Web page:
Heavens

EGS8p7: The farthest galaxy ever detected

EGS8p7: The farthest galaxy ever detected

A team of researchers that has spent years searching for the earliest objects in the universe now reports the detection of what may be the most distant galaxy ever found. In an article published August 28, 2015 in Astrophysical Journal Letters, Adi Zitrin, a NASA Hubble Postdoctoral Scholar in Astronomy, and Richard Ellis--who recently retired after 15 years on the Caltech faculty and is now a professor of astrophysics at University College, London--describe evidence for a galaxy called EGS8p7 that is more than 13.2 billion years old.

The universe itself is about 13.8 billion years old.

Human exceptionalism: Earth's mineralogy unique in the cosmos

Human exceptionalism: Earth's mineralogy unique in the cosmos

New research predicts that Earth has more than 1,500 undiscovered minerals and that the exact mineral diversity of our planet is unique and could not be duplicated anywhere in the cosmos. Minerals form from novel combinations of elements. These combinations can be facilitated by both geological activity, including volcanoes, plate tectonics, and water-rock interactions, and biological activity, such as chemical reactions with oxygen and organic material.

Dead galaxies in Coma Cluster may be packed with dark matter, according to simulation

Dead galaxies in Coma Cluster may be packed with dark matter, according to simulation

Galaxies in a cluster roughly 300 million light years from Earth could contain as much as 100 times more dark matter than visible matter, according to an Australian study. The research used computer simulations to study galaxies that have fallen into the Coma Cluster, one of the largest structures in the Universe in which thousands of galaxies are bound together by gravity.

Gaia14aae: amateur astronomers spot one in a billion star

Gaia14aae: amateur astronomers spot one in a billion star

An international team of researchers, with the assistance of amateur astronomers, have discovered a unique binary star system: the first known such system where one star completely eclipses the other. It is a type of two-star system known as a Cataclysmic Variable, where one super dense white dwarf star is stealing gas from its companion star, effectively 'cannibalising' it.

Venus may have active volcanoes

Venus may have active volcanoes

An international team of scientists has found some of the best evidence yet that Venus, Earth's nearest neighbor, is volcanically active.

In combing through data from the European Space Agency's Venus Express mission, the scientists found transient spikes in temperature at several spots on the planet's surface. The hotspots, which were found to flash and fade over the course of just a few days, appear to be generated by active flows of lava on the surface.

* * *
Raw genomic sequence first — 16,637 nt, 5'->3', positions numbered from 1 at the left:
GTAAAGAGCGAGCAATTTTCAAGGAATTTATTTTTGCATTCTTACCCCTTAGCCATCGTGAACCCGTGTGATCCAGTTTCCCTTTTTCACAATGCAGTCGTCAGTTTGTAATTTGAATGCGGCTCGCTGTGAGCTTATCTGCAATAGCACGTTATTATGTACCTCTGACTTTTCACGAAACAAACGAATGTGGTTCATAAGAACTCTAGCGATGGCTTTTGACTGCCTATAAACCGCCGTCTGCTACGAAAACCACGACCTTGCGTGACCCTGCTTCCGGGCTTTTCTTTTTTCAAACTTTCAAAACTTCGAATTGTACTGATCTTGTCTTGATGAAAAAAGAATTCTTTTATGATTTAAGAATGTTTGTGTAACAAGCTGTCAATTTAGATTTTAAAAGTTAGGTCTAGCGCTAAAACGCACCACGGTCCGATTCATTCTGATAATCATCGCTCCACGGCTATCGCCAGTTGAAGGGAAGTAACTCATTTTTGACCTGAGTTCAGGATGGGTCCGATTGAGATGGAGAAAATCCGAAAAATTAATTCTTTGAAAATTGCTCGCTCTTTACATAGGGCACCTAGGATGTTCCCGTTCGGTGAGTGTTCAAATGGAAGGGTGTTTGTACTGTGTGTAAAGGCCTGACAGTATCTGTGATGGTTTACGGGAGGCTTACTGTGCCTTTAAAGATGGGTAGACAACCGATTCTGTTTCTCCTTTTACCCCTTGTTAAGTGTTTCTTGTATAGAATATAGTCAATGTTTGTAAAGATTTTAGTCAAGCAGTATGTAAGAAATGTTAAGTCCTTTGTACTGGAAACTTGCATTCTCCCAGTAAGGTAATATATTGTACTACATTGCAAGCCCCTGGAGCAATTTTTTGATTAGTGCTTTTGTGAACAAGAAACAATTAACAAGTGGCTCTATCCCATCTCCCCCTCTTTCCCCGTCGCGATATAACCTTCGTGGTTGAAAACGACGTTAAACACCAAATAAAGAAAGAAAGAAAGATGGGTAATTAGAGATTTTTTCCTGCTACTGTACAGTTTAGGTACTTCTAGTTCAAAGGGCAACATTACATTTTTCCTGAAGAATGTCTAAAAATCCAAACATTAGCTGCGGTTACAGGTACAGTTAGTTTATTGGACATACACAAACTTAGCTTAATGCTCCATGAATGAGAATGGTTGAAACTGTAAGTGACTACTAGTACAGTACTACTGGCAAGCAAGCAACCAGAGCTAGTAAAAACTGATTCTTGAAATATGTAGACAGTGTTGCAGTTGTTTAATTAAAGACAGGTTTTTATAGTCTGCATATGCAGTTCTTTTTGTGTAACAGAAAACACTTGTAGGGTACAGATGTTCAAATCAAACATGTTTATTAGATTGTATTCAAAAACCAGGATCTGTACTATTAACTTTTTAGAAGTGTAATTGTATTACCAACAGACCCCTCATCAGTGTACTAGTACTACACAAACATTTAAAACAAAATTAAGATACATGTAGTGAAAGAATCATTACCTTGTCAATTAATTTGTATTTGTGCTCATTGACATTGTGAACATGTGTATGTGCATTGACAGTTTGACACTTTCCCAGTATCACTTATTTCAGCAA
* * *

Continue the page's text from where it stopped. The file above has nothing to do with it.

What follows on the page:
Celestial butterfly emerges from its dusty cocoon

Celestial butterfly emerges from its dusty cocoon

Some of the sharpest images ever made with ESO's Very Large Telescope have, for the first time, revealed what appears to be an ageing star giving birth to a butterfly-like planetary nebula. These observations of the red giant star L2 Puppis, from the ZIMPOL mode of the newly installed SPHERE instrument, also clearly showed a close stellar companion. The dying stages of stars continue to pose astronomers with many riddles, and the origin of such bipolar nebulae, with their complex and alluring hourglass figures, doubly so.

Quenched glasses, asteroid impacts, and ancient life on Mars

Quenched glasses, asteroid impacts, and ancient life on Mars

Quenched glasses formed by asteroid impacts can encapsulate and preserve biological material for millions of years on Earth, and can also serve as a substrate for microbial life. These impact glasses are thus an important target to search for signs of ancient life on Mars, but until now they have not been definitively detected on the martian surface.

In this study, Kevin Cannon and John Mustard used orbital remotely sensed data to investigate spectral signatures of geologic units on Mars that were formed during impacts (impactites).

Kepler-452b is sure to be hyped as Earth's bigger cousin

An international team of astronomers from NASA's Kepler mission have announced the discovery of a near-Earth-sized planet in the habitable zone of a Sun-like star. Dr. Daniel Huber from the University of Sydney's School of Physics is part of the team which made the discovery with NASA's Kepler Space Telescope.

The planet, named Kepler-452b is 60 percent larger than Earth, and orbits a Sun-like star with an orbital period of 385 days.

We're not alone, mathematically, but the universe may be less crowded than we think

There may be far fewer galaxies further out in the Universe then might be expected, suggests a new study based on simulations conducted using the Blue Waters supercomputer at the National Center for Supercomputing Applications, with resulting data transferred to SDSC Cloud at the San Diego Supercomputer Center at the University of California, San Diego, for future analysis.

What does the Milky Way weigh?

What if your doctor told you that your weight is somewhere between 100 and 400 lbs.? With any ordinary scale every patient can do better at home. Yet, one patient can't: the Milky Way. Even though today we peer deeper into space than ever before, our home galaxy's weight is still unknown to about a factor of four. Researchers at Columbia University's Astronomy Department have now developed a new method to give the Milky Way a more precise physical checkup.